Yet we seem to have slipped into real-life double-speak. The “1984” version of life seems to prevail. Good is bad and bad is good. Some politically-connected banks are considered too big to fail even though they were/are zombie banks. The very institutions that caused the financial meltdown are thus saved. Ditto insurance companies, auto manufacturers and any other institution with high-level political connections. Real producers are permitted to fail without compassion whatsoever. The bad guys get rewarded and the good guys get the kings elevator (royal shaft).

Readers that find their way to websites such as WhiskeyandGunpower.com and TheTexasRing.com typically take responsibility for their actions as well as representing strong beliefs. It’s probably also safe to say that these readers enjoy a better life style than did their parents. It’s probably also accurate to opine that they wish to create an even better life for their children and grandchildren. Yet despite this objective, we find ourselves being restricted daily by more and more official government laws and policies. You must do this and you may not do that. The nanny state is now in-charge.

As I pen this paper, the President has just responded to the Christmas Day attempted bombing of an airliner over Detroit; albeit only two weeks late. The message: “It was a systemic failure and we must do better.” The information was all there but we didn’t get that information to all the right people in a timely manner. Yet this same government thinks they can make a better medical choice for you than you can make for yourself. This is the same government that “knows” that anthropogenic climate change is the problem leading to Global Warming. We are expressly forbidden to drill for oil in ANWAR or off our east and west coasts or off the Florida coast. We are mandated to waste food (corn) to manufacture a liquid to propel our cars. Only one slight problem: it takes more energy to create the ethanol than the energy we ultimately get from burning that ethanol.

What happened to our future? The government has currently usurped it for their own benefit. All for our own protection, of course.

In my opening paragraph, I mentioned several prominent writers. I’m always amused at the reader responses that typically follow one of JHK’s articles. While many seem to accuse him of being simply doom and gloom, I consider him a realist. He calls ‘em the way he sees ‘em. He’s just the messenger. Those that don’t agree think they solve the problem by shooting the messenger. But every one I named are just the messengers. Their purpose is to get you to critically think about the problems they raise. Don’t shoot the messengers. Instead, try to find solutions to the problems they identify.

One of the most exciting newsletters in the Agora Financial stable is titled Breakthrough Technology Alert. Agora hired Patrick Cox a couple of years ago to take over the letter and he has turned out to be exceptional. I find myself fascinated by his descriptions of the transformational sciences which include biotechnology, nanotechnology and stem cell research. If I correctly understand what he’s written, we are within 5 years of having the ability to rejuvenate the human body organs and systems as well as preventing/curing diseases. One company already has a cream that literally erases wrinkles and that product is expected to make it to the market any day now – my wife can’t wait.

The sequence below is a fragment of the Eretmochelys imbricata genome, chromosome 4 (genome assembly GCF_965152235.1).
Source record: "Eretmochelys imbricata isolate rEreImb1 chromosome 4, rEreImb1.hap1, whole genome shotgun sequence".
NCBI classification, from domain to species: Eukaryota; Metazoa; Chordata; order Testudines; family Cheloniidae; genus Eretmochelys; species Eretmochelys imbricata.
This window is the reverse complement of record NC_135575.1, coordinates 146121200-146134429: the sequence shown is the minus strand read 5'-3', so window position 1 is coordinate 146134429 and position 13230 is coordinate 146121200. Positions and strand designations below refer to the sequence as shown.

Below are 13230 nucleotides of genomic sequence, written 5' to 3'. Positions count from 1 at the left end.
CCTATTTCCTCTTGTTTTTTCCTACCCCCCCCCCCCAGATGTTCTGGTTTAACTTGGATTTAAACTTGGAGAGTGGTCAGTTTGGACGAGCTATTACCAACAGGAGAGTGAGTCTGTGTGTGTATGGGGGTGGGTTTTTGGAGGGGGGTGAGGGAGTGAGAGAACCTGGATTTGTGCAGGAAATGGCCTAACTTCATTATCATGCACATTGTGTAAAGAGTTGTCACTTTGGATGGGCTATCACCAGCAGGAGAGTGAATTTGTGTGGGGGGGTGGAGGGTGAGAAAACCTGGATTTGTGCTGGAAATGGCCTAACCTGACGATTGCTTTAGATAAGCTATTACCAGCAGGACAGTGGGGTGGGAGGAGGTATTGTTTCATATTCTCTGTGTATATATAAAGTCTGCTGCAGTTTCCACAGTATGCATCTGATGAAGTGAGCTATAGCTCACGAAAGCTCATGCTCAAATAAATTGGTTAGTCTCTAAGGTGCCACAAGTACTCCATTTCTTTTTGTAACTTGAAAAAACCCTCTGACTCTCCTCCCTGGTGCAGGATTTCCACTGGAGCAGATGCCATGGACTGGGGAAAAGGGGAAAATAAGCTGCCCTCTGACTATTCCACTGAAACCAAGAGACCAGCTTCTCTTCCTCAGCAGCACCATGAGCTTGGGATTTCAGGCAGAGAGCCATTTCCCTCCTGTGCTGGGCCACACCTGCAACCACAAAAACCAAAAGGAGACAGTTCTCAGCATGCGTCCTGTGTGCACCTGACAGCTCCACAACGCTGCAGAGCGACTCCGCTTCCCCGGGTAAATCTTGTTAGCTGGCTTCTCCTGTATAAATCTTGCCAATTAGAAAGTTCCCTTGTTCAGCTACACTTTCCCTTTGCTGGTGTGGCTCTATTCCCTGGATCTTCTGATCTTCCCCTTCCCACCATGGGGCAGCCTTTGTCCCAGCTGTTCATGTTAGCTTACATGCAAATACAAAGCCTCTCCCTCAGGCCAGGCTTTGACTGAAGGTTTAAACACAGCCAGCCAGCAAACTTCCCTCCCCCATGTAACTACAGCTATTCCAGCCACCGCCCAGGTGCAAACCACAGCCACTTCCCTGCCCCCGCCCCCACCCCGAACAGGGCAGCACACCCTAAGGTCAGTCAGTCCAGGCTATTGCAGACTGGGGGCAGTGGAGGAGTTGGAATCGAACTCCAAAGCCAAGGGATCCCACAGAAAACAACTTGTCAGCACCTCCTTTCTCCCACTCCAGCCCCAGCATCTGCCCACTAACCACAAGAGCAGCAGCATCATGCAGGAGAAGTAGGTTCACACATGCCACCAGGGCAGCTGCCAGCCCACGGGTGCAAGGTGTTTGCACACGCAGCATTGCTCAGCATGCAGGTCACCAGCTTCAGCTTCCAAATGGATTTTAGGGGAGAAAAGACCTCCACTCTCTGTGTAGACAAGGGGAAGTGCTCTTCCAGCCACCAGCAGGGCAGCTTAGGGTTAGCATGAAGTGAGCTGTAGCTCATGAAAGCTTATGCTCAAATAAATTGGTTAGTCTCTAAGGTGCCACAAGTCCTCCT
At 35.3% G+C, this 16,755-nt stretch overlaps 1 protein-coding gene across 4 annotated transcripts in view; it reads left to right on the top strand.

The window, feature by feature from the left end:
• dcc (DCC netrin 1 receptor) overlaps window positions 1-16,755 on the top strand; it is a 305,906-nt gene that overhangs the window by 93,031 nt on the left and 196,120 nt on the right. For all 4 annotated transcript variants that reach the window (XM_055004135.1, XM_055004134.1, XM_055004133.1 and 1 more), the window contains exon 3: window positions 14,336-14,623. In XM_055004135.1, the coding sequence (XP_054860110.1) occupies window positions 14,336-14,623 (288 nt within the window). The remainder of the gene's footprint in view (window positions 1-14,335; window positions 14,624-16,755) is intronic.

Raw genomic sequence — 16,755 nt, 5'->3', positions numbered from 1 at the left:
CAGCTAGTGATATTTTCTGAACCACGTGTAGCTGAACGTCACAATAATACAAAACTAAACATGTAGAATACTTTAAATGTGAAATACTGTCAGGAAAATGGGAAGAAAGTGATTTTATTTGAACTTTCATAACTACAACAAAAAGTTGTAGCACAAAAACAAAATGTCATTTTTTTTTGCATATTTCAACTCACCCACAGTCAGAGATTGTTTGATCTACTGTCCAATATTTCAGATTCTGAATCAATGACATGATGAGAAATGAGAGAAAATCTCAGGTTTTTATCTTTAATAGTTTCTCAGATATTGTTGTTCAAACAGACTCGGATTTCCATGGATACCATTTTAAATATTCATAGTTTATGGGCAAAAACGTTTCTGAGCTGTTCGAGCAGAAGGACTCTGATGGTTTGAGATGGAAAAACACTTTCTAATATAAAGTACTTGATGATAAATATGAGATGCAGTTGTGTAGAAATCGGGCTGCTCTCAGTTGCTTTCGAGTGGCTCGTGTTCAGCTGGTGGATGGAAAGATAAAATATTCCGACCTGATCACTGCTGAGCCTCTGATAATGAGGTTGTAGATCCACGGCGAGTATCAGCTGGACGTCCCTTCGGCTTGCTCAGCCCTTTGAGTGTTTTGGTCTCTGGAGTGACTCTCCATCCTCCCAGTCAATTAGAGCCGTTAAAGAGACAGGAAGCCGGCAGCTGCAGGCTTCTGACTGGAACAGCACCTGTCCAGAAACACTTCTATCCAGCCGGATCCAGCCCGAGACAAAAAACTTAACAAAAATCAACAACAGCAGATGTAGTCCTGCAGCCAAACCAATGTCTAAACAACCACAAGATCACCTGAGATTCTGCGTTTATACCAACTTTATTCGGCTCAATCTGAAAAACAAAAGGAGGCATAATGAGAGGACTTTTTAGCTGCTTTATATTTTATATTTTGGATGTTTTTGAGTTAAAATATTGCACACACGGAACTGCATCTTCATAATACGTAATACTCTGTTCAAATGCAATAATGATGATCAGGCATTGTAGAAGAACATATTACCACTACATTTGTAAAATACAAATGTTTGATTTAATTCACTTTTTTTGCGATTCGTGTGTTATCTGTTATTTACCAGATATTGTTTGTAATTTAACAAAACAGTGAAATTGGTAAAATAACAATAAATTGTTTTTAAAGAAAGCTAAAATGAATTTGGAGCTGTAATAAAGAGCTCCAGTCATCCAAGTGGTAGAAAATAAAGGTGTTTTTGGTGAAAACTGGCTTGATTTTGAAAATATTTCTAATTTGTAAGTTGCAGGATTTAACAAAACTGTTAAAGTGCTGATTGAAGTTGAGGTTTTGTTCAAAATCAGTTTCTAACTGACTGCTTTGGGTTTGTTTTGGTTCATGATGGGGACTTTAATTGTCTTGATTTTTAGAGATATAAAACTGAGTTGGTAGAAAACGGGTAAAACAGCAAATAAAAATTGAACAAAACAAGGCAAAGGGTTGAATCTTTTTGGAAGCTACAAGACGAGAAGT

I submit that these endeavors are what will continue to provide our improved future. I could certainly fall into the “woe is me” trap every time I see Nancy Pelosi or Harry Reid pontificate on some new law they want to shove down my throat. Certainly I’d prefer to just be left alone to make my own decisions and accept the responsibility and results for my actions. I certainly did not expect to be spending my “golden years” having to fend-off the parasites. But such is life. I can either succumb or I can try to find a solution that renders the overbearing, arrogant government ineffective if not outright impotent. I choose to find the alternative solution. I like my creature comforts; I value the extraordinary benefits I enjoy as a result of the division-of-labor concept; I don’t choose to return to a world made by hand.

History is an excellent teacher if only you’ll take the time to look and try to understand. Automobiles have always been my first love so I’m reminded of what Henry Ford did. At the time Henry was designing his car and developing the production assembly line, a major existing transportation system was the horse and carriage industry. Instead of going to Washington, DC to pressure his Senator to introduce a Bill to outlaw buggy whip makers, Henry simply built a better substitute – the automobile – and the buggy whip makers fell into disuse.

I suggest that we concentrate our efforts towards building a better mouse trap rather than trying to hide in the political morass that prevails today. I’ve outlived the villains of my day such as John L. Lewis (Coal union boss); Walter Reuther (Auto Workers Union boss); FDR; LBJ; Jimmy Hoffa (Teamster Union boss); etc. People who produce can always outlive the parasites.

Have “they” stolen our future? I don’t think so even though they’ve certainly tried. We’ve got a lot of dead wood to burn off, but the “can-do” American Spirit has always been up to the task. In the interim, it would certainly be a giant step if we could clean out the currently corrupt gang in DC and resurrect the Constitution.

Tex Norton

January 21, 2010

The Daily Reckoning